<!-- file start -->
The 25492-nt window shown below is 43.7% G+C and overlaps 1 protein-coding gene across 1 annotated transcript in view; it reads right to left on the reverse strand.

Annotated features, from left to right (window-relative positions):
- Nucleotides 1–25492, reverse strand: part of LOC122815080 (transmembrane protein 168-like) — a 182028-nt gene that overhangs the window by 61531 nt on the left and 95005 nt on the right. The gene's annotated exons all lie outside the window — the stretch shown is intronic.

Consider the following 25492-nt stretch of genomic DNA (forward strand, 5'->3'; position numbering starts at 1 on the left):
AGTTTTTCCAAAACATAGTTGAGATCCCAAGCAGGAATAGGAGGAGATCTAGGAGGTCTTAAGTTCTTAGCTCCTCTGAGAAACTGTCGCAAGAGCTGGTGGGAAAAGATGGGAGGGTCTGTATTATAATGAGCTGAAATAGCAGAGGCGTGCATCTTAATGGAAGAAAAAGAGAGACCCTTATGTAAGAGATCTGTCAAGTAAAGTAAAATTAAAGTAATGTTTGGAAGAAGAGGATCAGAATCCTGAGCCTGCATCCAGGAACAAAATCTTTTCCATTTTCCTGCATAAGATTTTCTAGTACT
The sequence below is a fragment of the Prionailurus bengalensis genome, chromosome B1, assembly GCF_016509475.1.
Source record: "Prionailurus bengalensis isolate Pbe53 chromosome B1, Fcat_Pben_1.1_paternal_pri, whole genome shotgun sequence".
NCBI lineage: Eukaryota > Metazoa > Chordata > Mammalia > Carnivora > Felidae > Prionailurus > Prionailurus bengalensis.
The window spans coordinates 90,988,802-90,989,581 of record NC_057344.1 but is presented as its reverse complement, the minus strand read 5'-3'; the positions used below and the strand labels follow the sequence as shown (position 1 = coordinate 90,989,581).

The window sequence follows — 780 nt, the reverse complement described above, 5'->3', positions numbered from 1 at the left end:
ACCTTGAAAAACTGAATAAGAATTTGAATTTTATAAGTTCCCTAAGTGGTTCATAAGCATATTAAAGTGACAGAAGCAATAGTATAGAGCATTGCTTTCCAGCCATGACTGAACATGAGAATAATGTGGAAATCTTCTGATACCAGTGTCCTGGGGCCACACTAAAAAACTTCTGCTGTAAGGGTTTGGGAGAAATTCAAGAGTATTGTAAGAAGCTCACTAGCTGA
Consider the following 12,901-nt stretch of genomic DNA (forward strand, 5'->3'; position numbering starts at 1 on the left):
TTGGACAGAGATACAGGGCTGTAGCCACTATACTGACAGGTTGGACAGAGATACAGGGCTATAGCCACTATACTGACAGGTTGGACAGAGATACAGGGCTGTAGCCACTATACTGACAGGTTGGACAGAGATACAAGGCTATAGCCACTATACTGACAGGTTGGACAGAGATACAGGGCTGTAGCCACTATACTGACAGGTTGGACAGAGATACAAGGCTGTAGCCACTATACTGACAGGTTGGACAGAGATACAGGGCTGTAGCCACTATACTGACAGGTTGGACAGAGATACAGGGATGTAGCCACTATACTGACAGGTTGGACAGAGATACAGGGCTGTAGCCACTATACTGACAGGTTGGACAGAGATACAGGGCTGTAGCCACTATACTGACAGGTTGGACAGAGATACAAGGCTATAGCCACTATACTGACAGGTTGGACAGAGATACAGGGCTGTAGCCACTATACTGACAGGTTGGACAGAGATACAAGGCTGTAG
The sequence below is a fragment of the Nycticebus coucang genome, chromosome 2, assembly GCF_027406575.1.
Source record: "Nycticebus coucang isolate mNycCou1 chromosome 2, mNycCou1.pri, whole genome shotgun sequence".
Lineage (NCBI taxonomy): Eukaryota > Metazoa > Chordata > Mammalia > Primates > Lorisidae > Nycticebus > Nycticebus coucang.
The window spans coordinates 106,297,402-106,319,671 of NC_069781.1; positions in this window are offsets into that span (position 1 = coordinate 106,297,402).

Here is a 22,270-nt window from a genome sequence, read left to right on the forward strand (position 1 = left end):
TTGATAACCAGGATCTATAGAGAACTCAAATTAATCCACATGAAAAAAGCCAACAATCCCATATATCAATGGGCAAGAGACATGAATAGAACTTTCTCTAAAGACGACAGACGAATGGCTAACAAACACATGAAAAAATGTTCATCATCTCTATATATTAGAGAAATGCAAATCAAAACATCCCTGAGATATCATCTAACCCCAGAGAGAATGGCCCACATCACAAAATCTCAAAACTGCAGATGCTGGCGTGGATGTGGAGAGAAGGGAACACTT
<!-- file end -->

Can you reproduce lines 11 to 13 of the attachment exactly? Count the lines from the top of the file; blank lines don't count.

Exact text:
ACCTTGAAAAACTGAATAAGAATTTGAATTTTATAAGTTCCCTAAGTGGTTCATAAGCATATTAAAGTGACAGAAGCAATAGTATAGAGCATTGCTTTCCAGCCATGACTGAACATGAGAATAATGTGGAAATCTTCTGATACCAGTGTCCTGGGGCCACACTAAAAAACTTCTGCTGTAAGGGTTTGGGAGAAATTCAAGAGTATTGTAAGAAGCTCACTAGCTGA
Consider the following 12,901-nt stretch of genomic DNA (forward strand, 5'->3'; position numbering starts at 1 on the left):
TTGGACAGAGATACAGGGCTGTAGCCACTATACTGACAGGTTGGACAGAGATACAGGGCTATAGCCACTATACTGACAGGTTGGACAGAGATACAGGGCTGTAGCCACTATACTGACAGGTTGGACAGAGATACAAGGCTATAGCCACTATACTGACAGGTTGGACAGAGATACAGGGCTGTAGCCACTATACTGACAGGTTGGACAGAGATACAAGGCTGTAGCCACTATACTGACAGGTTGGACAGAGATACAGGGCTGTAGCCACTATACTGACAGGTTGGACAGAGATACAGGGATGTAGCCACTATACTGACAGGTTGGACAGAGATACAGGGCTGTAGCCACTATACTGACAGGTTGGACAGAGATACAGGGCTGTAGCCACTATACTGACAGGTTGGACAGAGATACAAGGCTATAGCCACTATACTGACAGGTTGGACAGAGATACAGGGCTGTAGCCACTATACTGACAGGTTGGACAGAGATACAAGGCTGTAG